The questions fundamentally end up being spiritual or philosophical ones, Mannix says. She declines to be drawn on her own spiritual practices but describes herself as “spiritually curious”. She similarly declines to outline her position on the debate about assisted dying, saying that expressing a view on that would be a distraction from her primary purpose of promoting discussion of the ordinary dying process. 

But she says questions about how to manage death, whether to prolong life and the balance between quality and length of life inevitably raise “societal questions”. 

“We all want to think about our life being worth something and about the purpose that we think is the purpose of being alive,” Mannix says. 

Mannix hopes her campaign will prompt religious leaders to think more carefully about how they support families and dying people. In particular, she would like priests to acknowledge to those they are supporting that faith will not always banish fear and that the faithful will sometimes feel abandoned by God in the face of death. She would like to see far more thorough training for clergy throughout their careers in how to have such conversations. 

She would also like to see more clergy learn more about the process of death, so that they can reassure families about what they are witnessing – for example, that apparent gasping from the dying person does not indicate pain. She expresses optimism about the growth of civil society organisations – some based around religious organisations – seeking to encourage a more open discussion of death and dying. She speaks particularly warmly of the Death Cafe movement – where people meet for cake and coffee to discuss death issues – and the End of Life doula movement. End of Life doulas seek to shepherd people through death the same way that birth doulas assist women in labour. 

Both of those movements have a key role to play in bringing about the revolution that Mannix would like to see in society’s understanding of death and its role in life.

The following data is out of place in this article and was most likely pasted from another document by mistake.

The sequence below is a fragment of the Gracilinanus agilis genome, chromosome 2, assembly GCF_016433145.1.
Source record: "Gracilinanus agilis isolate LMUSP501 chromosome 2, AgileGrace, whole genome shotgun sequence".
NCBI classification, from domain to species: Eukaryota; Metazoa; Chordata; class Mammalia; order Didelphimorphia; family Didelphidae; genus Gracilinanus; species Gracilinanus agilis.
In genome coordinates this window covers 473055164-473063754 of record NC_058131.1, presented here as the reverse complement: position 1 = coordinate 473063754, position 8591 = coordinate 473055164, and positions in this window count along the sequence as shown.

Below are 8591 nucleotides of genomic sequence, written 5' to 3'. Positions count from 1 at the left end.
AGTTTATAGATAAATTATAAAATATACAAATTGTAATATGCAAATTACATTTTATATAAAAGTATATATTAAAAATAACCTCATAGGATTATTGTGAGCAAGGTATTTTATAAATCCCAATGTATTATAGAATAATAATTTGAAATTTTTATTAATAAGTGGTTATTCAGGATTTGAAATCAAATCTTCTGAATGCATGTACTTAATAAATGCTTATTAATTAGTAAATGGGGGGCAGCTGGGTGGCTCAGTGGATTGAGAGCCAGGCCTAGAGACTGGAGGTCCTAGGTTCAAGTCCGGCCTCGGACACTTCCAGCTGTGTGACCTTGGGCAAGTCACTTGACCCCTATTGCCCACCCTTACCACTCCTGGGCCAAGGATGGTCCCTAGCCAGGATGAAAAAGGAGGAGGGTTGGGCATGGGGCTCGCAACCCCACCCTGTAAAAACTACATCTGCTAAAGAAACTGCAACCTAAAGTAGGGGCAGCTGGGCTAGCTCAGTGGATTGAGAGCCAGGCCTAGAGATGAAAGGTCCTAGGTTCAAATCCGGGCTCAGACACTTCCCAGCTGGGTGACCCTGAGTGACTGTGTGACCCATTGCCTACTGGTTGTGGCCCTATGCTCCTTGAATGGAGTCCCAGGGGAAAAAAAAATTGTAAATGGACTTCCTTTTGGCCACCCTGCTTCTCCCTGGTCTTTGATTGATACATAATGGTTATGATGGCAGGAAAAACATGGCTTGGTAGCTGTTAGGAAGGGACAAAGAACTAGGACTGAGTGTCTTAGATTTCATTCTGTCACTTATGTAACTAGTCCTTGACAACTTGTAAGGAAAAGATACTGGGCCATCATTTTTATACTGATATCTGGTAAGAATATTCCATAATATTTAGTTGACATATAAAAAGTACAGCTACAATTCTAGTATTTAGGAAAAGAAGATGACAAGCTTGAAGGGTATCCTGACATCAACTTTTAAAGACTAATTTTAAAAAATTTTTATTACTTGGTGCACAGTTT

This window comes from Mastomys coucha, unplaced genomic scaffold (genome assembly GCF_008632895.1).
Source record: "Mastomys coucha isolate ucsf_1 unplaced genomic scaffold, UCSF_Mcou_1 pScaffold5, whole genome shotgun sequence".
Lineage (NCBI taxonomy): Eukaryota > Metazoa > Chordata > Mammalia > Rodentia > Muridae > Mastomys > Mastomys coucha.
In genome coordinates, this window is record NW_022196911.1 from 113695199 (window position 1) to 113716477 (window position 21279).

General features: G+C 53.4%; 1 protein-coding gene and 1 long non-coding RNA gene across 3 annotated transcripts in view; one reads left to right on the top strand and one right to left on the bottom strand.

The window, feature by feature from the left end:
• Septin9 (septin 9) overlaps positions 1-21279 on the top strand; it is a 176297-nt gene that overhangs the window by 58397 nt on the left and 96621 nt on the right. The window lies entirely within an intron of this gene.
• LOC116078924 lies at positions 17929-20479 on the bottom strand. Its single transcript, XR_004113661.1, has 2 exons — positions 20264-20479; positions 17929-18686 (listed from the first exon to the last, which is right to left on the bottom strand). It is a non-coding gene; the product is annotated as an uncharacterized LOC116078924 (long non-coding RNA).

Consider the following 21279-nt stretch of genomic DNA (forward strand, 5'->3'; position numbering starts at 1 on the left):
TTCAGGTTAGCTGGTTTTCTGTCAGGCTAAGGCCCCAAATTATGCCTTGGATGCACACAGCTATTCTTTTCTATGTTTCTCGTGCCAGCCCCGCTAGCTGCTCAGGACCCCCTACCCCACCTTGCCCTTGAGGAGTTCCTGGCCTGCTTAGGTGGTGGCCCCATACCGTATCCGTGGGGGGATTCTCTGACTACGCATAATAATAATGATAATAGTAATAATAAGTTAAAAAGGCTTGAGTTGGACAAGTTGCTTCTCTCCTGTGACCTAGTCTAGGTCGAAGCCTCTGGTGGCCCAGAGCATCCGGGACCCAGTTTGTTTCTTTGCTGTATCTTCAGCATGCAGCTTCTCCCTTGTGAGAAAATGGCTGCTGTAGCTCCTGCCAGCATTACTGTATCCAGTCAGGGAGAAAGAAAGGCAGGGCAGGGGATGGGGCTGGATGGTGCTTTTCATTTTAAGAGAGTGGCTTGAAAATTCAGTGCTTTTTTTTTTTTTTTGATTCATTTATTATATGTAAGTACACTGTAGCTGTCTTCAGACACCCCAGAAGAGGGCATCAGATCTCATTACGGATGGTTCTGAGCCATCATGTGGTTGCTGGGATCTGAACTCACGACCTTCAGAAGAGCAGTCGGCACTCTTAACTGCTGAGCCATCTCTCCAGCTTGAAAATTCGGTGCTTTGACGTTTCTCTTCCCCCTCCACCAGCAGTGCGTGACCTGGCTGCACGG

Asked what a balanced approach to the issue would look like, Mannix says it would be “very helpful” if people were told at the outset when they were diagnosed with a long term, potentially life-limiting condition that it could be so. 

“Currently, people understand that cancer can kill you,” Mannix says. “But there are many people walking around the country who have long-term lung diseases, kidney diseases, who just wonder why they never feel as well as they used to do.” 

In wider society, meanwhile, she would like to see far more communities taking the opportunity to support the dying. 

“A decision for the public would be to think of an organisation or society or a community that they belong to and how could they be agents of change in that community to explore the concept or ordinary dying,” Mannix says. 

Such communities can decide how best to prepare and make available support for other community members when they are dying. 

“Their dying will come one by one,” Mannix says. “We’ll all take our own turn.” 

 

While most tickets for Kathryn Mannix’s talk on November 1 have been taken, some more may become available at theosthinktank.co.uk. For those unable to attend, the lecture will be filmed and posted afterwards on the Theos website. 

 

Review
Culture
Music
1 min read

Beyoncé’s breaking barriers

Cowboy Carter sees the star crack her whip in the temple of the music industry.

Krish is a social entrepreneur partnering across civil society, faith communities, government and philanthropy, He founded The Sanctuary Foundation.

Side by side, two rodeo riders on horses trot toward the camera. One is Beyonce, the other a cowboy
Beyoncé at the Houston Rodeo.